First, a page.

Krill may be small, but scientists at the British Antarctic Survey (BAS) say that these tiny crustaceans play an important role in the transportation of carbon within the oceans. Not only are they a key element of the ocean's food pyramid, but they also move through the depths in such a way that they could have a major impact on the world's climate. According to a recent study, the way in which krill move between different depths can accelerate how atmospheric carbon moves into the deep ocean.
An individual krill isn't much to look at. Under a magnifying glass, the adults grow up to 2 cm (0.8 in) long and resemble something like semi-transparent shrimp, though they also share anatomical characteristics with the lobster and freshwater crayfish. But it's when they get together that it's time to sit up and take notice.
Collectively, krill make up the single largest concentration of biomass in the oceans. At any one time, there are 400 million tonnes of them swimming about in every ocean of the world. Their place in the ecosystem is as the second tier in the food pyramid. The krill feed on the phytoplankton and zooplankton and as they digest the tiny plants and marine animals they convert them into food that larger animals can eat.
In fact, krill are eaten by many fish, seals, and penguins and they make up the main diet of baleen whales, including the blue whale – the largest animal ever seen on Earth. In addition, over 100,000 tonnes are harvested by fishermen in the Southern Ocean alone for use in animal feed, pharmaceuticals, dietary supplements, and certain local delicacies.
To give some idea of how abundant krill are, they became a major topic of study by the major naval powers during the Cold War because the tremendous noise made by shoals of these minute animals is so great that they can form a biological barrier against sonar under which submarines can hide.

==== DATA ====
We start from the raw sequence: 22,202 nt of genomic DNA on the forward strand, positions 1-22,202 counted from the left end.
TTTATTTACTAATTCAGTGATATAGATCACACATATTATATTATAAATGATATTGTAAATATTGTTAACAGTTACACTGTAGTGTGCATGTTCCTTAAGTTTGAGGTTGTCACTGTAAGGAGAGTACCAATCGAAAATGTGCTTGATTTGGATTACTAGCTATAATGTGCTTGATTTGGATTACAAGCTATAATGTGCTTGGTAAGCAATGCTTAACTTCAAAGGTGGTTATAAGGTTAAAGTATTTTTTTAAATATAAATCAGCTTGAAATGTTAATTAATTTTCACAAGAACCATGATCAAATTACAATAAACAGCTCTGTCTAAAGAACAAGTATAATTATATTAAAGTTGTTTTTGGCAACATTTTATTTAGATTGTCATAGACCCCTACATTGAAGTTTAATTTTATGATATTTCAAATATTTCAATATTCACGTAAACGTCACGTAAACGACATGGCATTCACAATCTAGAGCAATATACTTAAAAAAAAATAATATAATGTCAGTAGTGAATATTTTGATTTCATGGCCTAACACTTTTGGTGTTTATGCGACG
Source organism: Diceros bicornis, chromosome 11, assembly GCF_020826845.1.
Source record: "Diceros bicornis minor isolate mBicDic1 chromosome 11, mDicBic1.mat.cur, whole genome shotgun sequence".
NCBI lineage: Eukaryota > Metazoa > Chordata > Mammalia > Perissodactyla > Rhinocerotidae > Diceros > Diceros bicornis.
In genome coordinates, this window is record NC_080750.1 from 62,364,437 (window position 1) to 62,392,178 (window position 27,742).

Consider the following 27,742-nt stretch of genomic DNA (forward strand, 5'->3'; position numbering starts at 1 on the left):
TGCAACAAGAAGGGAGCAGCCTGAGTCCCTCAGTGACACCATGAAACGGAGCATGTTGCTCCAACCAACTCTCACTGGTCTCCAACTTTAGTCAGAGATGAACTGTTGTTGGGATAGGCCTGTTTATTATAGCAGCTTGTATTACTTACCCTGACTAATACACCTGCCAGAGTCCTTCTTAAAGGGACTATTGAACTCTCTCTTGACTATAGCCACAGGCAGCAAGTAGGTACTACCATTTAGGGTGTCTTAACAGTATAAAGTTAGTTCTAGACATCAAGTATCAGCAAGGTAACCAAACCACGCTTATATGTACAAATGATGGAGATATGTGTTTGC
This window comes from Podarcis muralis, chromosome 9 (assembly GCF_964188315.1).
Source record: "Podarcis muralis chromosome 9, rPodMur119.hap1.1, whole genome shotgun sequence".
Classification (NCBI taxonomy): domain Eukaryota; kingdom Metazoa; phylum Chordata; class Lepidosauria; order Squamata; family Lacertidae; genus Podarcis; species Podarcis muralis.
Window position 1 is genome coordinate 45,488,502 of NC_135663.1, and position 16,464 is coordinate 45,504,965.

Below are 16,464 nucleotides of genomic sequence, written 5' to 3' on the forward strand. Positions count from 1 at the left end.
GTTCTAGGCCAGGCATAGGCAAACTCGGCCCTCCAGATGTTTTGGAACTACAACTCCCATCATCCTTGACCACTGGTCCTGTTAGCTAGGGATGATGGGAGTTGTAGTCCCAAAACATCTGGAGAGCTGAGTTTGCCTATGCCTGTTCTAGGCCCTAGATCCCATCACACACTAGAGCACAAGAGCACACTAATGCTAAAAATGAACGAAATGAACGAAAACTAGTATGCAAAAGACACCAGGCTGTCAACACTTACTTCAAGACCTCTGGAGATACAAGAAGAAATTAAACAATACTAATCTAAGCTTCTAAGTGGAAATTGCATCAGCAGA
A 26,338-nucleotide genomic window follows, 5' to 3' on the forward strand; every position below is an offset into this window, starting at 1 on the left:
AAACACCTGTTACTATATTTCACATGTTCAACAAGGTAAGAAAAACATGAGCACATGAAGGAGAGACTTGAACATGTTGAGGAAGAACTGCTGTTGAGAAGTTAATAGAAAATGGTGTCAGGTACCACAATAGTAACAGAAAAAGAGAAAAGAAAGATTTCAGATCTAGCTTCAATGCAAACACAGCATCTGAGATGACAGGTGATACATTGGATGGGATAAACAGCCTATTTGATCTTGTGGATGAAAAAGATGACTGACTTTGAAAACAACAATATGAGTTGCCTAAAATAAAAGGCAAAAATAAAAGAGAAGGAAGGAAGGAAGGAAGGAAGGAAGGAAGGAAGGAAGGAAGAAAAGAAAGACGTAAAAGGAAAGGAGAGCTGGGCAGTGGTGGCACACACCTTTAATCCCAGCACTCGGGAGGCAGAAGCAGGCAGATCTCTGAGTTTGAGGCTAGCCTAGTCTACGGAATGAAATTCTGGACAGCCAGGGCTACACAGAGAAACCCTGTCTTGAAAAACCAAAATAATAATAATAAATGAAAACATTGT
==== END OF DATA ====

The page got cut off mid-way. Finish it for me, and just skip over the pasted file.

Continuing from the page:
In a recent study, BAS scientists Prof. Geraint Tarling and Dr Sally Thorpe used advanced acoustic technology to follow the movements of about 2,000 swarms of Antarctic Krill (Euphausia superba). What they found was that the krill do not remain on one level in the wild, but, like many forms of plankton, they migrate from the deeper levels to shallower ones to feed before returning to the depths in what is called satiation sinking.
They do this in a continuous cycle with well-fed krill being replaced by hungry ones. According to the researchers, this cycling means that as the satiated krill relieve themselves in the deep, their tiny, carbon-rich droppings sink down into the deeper ocean. Tarling says that this could result in 23 million tonnes of carbon, or the equivalent to the annual UK residential greenhouse gas emissions, going out of circulation each year thanks to the krill.
"This behavior has previously been observed in laboratory studies on individual krill onboard our research vessel the RRS James Clark Ross," says Thorpe. "What's really exciting in this study is that we now have evidence that suggests that krill perform satiation sinking in swarms in the open ocean and not just in the lab. This knowledge of the behavior of krill will help us to improve models of the transfer of carbon to the deep sea."
The research was published in the Proceedings of the Royal Society B.
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